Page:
Some Kaiser hospitals also mark off “no-interruption zones” near medication dispensaries, using red floor tape or different-colored floor tiles, he says. Mr. Heisler says Kaiser got the idea for the program from federal regulators’ “sterile-cockpit rule” for the airline industry, which prohibits interrupting pilots during critical times, such as takeoffs and landings.
A variety of quirky solutions are being marketed to cubicle dwellers. CubeGuard, of San Jose, Calif., makes neon-yellow plastic “do not disturb” barricade tape, to block off cubicle entries.
More than 6,500 workers each year download a free “Interrupters’ Log Worksheet” from MindTools.com, a career-skills website, to help them analyze the sources of interruptions and either eliminate or reorganize them to save time, says James Manktelow, chief executive of Mind Tools.
One way people can dive back into a task more quickly and reduce errors, research shows, is by bookmarking their place, marking the next step with a large, bright symbol such as a red arrow.
A few have you may already have been working hard over the summer to land the internships you’re starting this fall. If so, good for you! You’re kicking off the year on a high note, and about to learn some invaluable lessons you may never learn in a classroom.
If you haven’t scored an internship for the fall yet, but you look at your peers enviously when they head off to the city for work before class, it’s not too late! Here are a couple ways you can still get an internship for the fall season.
Look for smaller companies that may always need help – The bigger companies and organizations probably began looking for an intern over the summer. Your best bet is to look at smaller agencies (any place with under 50 people in the office) who may be looking for an extra set of hands and a quick brain year round.
Start with small projects – Maybe a boutique agency needs someone after Fashion Week or for a big event they have coming up. Perhaps a firm needs an admin after taking on a large client. Look for notices about needing help for a short-term project. You can still learn a lot, even if the job only lasts a couple weeks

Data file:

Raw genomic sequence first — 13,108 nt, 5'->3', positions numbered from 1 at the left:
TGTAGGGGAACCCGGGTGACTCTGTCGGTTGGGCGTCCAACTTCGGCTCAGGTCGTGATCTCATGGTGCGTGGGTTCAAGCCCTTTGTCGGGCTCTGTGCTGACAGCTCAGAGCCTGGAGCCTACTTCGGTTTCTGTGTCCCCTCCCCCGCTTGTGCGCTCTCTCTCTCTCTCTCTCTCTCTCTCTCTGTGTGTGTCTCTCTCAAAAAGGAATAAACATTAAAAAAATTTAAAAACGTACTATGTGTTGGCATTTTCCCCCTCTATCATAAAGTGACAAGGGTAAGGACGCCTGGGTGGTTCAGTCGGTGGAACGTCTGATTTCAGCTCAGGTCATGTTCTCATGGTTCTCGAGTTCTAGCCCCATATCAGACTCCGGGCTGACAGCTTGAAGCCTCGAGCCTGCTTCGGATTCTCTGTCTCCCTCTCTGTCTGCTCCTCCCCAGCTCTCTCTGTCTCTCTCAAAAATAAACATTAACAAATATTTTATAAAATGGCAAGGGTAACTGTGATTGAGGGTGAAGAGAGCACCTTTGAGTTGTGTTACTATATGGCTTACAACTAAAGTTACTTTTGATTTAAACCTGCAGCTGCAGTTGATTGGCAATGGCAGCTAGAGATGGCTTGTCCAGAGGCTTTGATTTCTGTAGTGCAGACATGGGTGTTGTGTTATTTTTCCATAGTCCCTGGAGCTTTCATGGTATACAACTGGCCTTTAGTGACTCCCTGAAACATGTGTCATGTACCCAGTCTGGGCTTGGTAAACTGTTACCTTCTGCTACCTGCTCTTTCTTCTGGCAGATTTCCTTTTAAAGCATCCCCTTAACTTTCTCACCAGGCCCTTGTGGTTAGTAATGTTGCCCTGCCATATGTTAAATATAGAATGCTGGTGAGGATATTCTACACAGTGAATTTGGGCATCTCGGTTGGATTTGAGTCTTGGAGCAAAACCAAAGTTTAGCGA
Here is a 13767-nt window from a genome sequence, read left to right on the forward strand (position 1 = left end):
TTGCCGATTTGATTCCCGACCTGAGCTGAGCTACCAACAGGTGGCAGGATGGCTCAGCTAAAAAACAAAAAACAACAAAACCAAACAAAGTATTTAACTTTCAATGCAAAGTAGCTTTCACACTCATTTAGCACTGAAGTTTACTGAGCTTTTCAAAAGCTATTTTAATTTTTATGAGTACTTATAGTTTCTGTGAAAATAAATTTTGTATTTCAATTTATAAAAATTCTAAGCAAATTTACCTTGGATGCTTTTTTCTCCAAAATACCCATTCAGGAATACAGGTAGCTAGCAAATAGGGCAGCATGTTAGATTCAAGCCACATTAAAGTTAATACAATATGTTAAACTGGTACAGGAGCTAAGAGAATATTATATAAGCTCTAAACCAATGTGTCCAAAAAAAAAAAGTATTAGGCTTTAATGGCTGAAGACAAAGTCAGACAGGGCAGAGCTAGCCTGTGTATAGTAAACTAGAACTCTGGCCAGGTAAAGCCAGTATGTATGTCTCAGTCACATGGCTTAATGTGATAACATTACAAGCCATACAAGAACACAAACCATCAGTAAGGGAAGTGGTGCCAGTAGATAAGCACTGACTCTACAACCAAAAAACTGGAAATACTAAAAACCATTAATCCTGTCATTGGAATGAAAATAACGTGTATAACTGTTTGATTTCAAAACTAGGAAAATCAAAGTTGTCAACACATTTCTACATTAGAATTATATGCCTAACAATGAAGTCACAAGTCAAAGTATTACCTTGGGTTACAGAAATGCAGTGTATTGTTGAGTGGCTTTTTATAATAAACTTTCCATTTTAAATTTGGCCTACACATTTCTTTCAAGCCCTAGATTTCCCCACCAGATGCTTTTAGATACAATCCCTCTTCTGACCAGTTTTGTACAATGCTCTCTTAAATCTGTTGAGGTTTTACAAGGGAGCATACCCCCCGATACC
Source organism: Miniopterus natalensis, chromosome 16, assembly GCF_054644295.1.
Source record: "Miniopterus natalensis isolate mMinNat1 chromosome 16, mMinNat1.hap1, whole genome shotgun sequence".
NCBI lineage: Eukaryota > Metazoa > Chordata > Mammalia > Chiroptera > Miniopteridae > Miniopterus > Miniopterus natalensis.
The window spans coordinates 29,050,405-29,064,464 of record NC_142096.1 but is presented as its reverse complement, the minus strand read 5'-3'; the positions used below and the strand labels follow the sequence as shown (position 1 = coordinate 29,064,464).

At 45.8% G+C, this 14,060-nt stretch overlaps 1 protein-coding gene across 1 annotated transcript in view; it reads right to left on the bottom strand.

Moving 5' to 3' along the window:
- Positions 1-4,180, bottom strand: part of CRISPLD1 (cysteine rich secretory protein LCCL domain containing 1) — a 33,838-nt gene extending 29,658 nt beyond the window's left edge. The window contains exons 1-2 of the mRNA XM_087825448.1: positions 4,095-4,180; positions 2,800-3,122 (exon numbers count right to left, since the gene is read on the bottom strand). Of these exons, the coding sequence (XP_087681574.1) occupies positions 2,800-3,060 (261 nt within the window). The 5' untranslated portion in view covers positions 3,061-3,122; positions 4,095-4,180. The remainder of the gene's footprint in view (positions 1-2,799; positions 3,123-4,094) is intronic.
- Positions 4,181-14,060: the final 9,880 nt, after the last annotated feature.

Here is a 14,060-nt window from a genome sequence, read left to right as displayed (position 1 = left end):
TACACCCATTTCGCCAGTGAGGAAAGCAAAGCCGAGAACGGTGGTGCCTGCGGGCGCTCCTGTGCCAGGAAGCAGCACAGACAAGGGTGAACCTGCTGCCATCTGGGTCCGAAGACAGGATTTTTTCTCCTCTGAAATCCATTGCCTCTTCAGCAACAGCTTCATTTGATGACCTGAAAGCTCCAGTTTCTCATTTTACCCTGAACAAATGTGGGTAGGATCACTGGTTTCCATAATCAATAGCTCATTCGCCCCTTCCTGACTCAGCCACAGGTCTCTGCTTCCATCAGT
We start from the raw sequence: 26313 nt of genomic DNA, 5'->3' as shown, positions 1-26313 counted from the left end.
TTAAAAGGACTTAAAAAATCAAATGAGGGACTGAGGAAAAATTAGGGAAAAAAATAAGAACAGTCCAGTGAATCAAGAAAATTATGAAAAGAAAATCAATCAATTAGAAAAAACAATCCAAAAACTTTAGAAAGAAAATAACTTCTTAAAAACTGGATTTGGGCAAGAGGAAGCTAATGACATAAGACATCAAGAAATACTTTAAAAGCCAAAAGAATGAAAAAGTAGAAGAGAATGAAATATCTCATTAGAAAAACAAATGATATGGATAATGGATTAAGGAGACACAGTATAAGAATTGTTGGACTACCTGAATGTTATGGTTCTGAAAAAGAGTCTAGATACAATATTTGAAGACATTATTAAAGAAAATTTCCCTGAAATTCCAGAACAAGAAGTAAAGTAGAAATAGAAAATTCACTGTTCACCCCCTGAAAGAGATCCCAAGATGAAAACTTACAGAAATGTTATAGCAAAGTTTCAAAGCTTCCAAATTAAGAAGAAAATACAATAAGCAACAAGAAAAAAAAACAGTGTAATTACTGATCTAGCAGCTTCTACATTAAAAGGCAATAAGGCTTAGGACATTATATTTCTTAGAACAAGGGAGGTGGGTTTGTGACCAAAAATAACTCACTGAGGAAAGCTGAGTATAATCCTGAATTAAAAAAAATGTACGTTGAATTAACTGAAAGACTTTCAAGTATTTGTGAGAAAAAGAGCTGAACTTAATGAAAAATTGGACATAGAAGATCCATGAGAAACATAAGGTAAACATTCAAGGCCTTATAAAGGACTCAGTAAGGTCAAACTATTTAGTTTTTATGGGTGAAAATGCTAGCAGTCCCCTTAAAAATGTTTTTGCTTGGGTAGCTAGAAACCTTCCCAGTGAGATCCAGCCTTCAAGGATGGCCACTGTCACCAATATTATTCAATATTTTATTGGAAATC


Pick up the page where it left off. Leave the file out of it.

Check out Twitter and Social media – Make sure you are checking all avenues for notices about job openings. Follow blogs or websites that post random job listings as they come in (@nycprgirls posts jobs every now and then!)
Consider something a bit out of your wheelhouse – Even if you’re POSITIVE you want to be in fashion PR, or thought you would never end up in a marketing office, weigh out your options if you find an opening in something a little outside of your “dream job.” You will definitely learn something new, and you never know where it could lead. Hey, it’s worth the interview practice anyway.
I’d like to think that Adrianna and I are a special breed of PR girl. We like to look at the bright side, we almost always have a smile on our face, and we think there is fun to be had in almost any situation. Public relations professionals have a bad rep of being pushy, demanding, and cut-throat, so why add to this unattractive stereotype?
There are instances when a girl needs to stand up for herself. Especially in a client services industry like PR, it is easy to be taken advantage of or led into unfavorable circumstances if you’re not careful. Of course, there is a right and a wrong way to go about it.
Here are a few signs you need to get tough:
You feel you’re being dismissed – A person isn’t paying attention to you, you have been told you’re being taken care of and see no results, a solution needs to be found ASAP
Your needs are really important – A client is depending on you, there are finances involved, a contract is being misused or ignored, your career/job depends on it
You’ve done all you can, and now you need support - If you’ve carried your weight and you’re depending on action from others, it’s time to get movin’
Here’s how to get tough, the right way:
Use a stern voice – No yelling. Ever. Your professional life is not the time to let loose and scream (unless its at your computer). You can use a hard tone and strong wording (no swearing)
Drop the C word, or the R word. - Contract. Responsibility. These are big flags with the PR world. Calling out a breach in contract is serious business
Make sure all parties are aware of what’s going on – Supervisors, assistants, professors, deans… be sure they know you contacted the appropriate person to solve an issue and you are trying to resolve the problem. They can throw their weight around as well